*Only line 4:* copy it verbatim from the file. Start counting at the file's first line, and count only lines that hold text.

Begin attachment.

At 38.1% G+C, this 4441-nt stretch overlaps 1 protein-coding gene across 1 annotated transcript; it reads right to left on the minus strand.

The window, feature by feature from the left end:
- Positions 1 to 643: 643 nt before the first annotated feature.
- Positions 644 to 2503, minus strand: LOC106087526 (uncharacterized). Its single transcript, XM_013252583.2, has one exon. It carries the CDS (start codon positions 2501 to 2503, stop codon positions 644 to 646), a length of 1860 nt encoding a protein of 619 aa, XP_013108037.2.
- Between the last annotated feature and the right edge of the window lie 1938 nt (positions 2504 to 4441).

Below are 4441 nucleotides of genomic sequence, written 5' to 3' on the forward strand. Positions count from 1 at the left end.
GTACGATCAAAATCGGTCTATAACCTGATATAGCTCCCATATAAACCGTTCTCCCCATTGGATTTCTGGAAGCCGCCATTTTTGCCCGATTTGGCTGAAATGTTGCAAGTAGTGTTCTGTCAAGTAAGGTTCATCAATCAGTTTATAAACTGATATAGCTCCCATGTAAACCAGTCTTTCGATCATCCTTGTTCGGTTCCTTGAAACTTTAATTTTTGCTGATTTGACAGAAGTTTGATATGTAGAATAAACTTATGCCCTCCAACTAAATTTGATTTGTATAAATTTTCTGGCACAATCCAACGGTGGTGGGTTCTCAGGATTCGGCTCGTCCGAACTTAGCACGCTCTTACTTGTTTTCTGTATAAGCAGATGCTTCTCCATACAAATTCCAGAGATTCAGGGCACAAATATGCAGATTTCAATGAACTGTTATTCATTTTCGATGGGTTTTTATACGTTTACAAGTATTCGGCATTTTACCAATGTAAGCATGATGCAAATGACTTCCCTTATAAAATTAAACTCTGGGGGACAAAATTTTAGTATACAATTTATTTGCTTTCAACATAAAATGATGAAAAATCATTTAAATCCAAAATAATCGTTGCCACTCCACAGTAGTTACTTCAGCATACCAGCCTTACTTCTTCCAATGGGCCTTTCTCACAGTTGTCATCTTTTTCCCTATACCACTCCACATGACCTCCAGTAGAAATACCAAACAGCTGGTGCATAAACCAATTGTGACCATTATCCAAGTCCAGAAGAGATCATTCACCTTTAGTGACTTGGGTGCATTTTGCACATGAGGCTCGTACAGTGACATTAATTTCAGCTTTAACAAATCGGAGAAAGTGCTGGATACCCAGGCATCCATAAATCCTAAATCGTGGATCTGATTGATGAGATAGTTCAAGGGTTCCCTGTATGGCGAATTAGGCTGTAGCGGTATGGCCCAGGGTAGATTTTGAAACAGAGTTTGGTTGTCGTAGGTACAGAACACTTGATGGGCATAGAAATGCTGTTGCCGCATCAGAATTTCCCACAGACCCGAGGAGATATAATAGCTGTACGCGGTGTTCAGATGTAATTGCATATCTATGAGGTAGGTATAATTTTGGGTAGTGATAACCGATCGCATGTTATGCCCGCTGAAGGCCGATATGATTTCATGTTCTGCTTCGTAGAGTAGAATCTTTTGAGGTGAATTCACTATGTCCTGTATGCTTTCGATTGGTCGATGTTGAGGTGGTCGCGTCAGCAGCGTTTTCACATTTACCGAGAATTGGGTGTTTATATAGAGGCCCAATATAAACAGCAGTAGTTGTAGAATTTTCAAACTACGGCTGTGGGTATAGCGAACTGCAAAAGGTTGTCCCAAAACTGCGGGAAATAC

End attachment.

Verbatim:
- Positions 644 to 2503, minus strand: LOC106087526 (uncharacterized). Its single transcript, XM_013252583.2, has one exon. It carries the CDS (start codon positions 2501 to 2503, stop codon positions 644 to 646), a length of 1860 nt encoding a protein of 619 aa, XP_013108037.2.